Plant Species Rather than Elevated Atmospheric CO2 Impact Rhizosphere Properties and Phosphorus Fractions in a Phosphorus-Deficient Soil

Abstract

By 2050, elevated atmospheric CO2 (eCO2) could stimulate plant growth, but dwindling phosphorus (P) stocks in the soil could limit growth. However, little is known about how eCO2 could affect soil P availability and dynamics in P-poor soils. Here, we conducted a 6-week pot experiment where three plant species were grown in a low-P soil under ambient (390 ppm) and eCO2 (700 ppm) to investigate plant growth, rhizosphere properties, and changes in soil P fractions. Our results showed that under P deficiency, plant biomass, P uptake, and rhizosphere properties did not respond to eCO2. Changes were noted by plant species. Compared to the control soil (unplanted pots), rhizosphere pH decreased the most under wheat, while microbial biomass P was higher under blue lupin. Among plant species, the blue lupin rhizosphere exhibited higher acid and alkaline phosphatase activity as well as organic anion release. Soil P fractions were impacted by plant species but similar across CO2 treatments. Blue lupin accumulated labile organic P while depleted moderately labile organic P. Accumulation of labile organic P could be ascribed to microbial P immobilisation, whereas the mineralization of moderately labile organic P was associated with higher phosphatase activity. Wheat depleted acid extractable inorganic P the most, probably due to soil acidification and higher root biomass. These results suggest that plants can mobilise different P fractions irrespective of their chemical availability using morphological and/or physiological adaptations. However, these adaptations to acquire P from a low-P soil were not affected by eCO2. This implies that current P fertiliser recommendations to boost or maintain crop production in low-P soils would remain unchanged under future eCO2.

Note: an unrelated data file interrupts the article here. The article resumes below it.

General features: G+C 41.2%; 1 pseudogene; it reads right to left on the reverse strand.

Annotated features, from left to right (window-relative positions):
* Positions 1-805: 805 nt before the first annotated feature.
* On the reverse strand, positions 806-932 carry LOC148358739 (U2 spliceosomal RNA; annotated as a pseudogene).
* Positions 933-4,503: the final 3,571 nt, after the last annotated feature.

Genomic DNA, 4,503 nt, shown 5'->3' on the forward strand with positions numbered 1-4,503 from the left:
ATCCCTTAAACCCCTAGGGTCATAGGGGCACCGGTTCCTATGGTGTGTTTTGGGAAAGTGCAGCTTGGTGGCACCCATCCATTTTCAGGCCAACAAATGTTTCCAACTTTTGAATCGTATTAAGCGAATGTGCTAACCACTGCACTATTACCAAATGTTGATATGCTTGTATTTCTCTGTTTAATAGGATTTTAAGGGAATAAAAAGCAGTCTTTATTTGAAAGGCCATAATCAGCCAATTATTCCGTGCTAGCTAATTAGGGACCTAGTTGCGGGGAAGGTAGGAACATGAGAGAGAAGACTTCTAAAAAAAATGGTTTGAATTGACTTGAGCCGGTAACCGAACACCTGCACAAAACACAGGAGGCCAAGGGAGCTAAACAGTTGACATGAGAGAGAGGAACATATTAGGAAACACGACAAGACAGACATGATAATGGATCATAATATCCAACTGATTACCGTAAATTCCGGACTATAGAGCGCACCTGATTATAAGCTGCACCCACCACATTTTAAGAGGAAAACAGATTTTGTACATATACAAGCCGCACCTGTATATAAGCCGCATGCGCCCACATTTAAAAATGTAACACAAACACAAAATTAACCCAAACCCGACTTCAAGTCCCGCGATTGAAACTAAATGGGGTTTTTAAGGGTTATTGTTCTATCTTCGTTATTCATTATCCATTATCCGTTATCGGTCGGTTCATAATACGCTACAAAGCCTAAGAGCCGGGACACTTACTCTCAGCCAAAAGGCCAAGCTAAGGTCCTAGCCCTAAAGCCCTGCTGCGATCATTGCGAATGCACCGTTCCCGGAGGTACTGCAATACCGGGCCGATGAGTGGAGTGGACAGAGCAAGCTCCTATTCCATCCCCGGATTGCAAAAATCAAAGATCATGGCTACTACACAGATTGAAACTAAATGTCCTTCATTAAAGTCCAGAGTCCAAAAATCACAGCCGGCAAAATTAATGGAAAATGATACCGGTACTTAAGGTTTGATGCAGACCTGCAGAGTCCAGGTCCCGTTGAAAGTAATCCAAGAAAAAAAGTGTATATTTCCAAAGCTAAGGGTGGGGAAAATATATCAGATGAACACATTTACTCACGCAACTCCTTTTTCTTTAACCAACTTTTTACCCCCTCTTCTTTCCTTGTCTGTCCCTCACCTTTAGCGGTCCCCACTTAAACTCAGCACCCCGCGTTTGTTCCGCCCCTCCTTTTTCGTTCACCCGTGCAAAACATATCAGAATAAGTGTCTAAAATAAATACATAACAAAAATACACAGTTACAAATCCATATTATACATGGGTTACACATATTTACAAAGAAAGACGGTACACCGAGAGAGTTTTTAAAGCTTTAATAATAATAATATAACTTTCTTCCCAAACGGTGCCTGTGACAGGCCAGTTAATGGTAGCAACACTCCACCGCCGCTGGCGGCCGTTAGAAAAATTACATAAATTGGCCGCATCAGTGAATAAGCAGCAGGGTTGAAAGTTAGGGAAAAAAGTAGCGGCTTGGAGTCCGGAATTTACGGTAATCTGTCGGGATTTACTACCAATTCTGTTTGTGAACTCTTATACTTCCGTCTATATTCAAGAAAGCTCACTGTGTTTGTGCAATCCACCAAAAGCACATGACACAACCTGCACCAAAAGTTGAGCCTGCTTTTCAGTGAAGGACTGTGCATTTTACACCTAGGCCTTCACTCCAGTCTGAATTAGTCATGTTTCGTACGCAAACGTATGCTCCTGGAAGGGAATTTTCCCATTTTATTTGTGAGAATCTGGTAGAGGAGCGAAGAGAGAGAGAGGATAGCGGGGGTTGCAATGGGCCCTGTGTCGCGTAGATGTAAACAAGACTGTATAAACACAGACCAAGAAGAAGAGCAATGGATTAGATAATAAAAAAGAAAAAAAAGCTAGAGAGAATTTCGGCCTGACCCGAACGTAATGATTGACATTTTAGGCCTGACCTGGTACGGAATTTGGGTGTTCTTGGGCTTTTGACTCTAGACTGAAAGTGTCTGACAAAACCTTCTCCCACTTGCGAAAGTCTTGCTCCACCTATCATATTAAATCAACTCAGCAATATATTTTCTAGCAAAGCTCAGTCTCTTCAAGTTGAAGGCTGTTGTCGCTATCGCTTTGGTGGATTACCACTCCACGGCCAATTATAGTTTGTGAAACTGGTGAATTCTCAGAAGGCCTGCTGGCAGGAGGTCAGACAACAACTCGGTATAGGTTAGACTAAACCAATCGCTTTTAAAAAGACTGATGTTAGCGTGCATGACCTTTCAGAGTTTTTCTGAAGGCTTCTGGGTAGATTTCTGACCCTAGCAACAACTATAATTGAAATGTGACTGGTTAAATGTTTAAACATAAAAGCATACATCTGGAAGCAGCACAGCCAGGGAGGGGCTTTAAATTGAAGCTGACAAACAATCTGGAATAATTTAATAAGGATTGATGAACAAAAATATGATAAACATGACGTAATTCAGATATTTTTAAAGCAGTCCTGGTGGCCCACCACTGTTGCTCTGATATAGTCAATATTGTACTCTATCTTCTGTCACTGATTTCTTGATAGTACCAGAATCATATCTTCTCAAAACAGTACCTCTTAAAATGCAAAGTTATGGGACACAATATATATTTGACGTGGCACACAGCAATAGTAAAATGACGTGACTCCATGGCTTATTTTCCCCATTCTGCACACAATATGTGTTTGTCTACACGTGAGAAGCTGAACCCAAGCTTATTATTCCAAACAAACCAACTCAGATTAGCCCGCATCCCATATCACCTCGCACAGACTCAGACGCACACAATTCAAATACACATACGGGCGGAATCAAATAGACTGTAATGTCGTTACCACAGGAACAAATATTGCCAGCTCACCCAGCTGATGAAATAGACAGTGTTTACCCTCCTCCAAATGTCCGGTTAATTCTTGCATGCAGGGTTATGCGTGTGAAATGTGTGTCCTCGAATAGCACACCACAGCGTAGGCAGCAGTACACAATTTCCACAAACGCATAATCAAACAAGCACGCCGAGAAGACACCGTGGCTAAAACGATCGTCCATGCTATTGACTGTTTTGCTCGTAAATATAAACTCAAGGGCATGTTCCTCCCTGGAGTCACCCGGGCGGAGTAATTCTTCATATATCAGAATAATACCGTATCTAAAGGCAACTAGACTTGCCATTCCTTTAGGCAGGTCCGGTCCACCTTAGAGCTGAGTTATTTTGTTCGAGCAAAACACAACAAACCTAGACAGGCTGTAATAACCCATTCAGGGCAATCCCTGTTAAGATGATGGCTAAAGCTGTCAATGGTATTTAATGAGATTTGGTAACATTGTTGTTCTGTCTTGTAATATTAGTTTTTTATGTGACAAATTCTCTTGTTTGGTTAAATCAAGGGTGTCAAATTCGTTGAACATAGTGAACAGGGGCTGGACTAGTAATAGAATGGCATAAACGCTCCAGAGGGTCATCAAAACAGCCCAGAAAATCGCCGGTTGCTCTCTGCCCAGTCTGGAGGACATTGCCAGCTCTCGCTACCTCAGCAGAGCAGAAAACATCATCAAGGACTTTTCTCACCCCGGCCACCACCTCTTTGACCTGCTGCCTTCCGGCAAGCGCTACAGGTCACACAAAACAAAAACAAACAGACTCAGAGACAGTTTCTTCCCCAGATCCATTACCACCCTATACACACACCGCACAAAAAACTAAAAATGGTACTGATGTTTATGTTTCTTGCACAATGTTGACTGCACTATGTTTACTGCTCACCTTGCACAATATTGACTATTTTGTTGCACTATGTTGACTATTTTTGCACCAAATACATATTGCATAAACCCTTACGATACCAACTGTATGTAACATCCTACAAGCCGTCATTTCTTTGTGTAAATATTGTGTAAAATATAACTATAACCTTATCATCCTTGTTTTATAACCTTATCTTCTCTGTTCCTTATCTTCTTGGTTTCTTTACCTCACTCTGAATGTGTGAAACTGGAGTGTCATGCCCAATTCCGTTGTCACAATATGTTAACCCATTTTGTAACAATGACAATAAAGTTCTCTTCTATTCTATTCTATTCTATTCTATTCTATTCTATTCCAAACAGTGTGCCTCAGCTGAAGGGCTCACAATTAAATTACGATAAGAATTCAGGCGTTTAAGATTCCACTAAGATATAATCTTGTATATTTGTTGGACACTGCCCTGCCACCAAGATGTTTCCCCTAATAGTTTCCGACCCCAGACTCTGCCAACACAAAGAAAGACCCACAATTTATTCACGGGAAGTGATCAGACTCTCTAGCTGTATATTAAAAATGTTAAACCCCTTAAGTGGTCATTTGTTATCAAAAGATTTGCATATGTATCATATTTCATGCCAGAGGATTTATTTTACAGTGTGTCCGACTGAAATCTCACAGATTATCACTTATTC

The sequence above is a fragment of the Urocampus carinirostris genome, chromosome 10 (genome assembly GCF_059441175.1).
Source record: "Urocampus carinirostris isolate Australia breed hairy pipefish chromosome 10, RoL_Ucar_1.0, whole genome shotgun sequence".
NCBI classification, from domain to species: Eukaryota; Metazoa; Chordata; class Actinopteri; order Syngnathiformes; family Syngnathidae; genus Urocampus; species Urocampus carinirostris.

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Acknowledgements

We thank Stuart Larsen, the New Zealand Biotron manager, for his technical help to carry out the experiment. We also would like to express our thanks to Professor Mitchell Andrews from Lincoln University for providing guidance during the experiment. We express our gratitude to Joy Jiao from Lincoln University for HPLC analyses.

Funding

Mohammed VI Polytechnic University of Benguerir and the Office Cherifien des Phosphates (OCP) provided financial support for this study. R.W.M. was supported by the Our Land and Water National Science Challenge (contract C10X1507 from the Ministry of Business, Innovation and Employment).

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D.T., L.M.C., and R.W.M. contributed to the study conception and design. D.T. carried out the experiment and collected and analysed the data. D.T. wrote the first draft of the manuscript, and all the authors commented on previous versions of the manuscript. All the authors read and approved the final version of the manuscript.

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Correspondence to Driss Touhami.

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Touhami, D., Condron, L.M. & McDowell, R.W. Plant Species Rather than Elevated Atmospheric CO2 Impact Rhizosphere Properties and Phosphorus Fractions in a Phosphorus-Deficient Soil. J Soil Sci Plant Nutr 21, 622–636 (2021). https://doi.org/10.1007/s42729-020-00388-7

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Keywords

  • Phosphorus deficiency
  • Elevated CO2
  • Climate change
  • Phosphorus fractions
  • Phosphatase activity
  • Organic anion release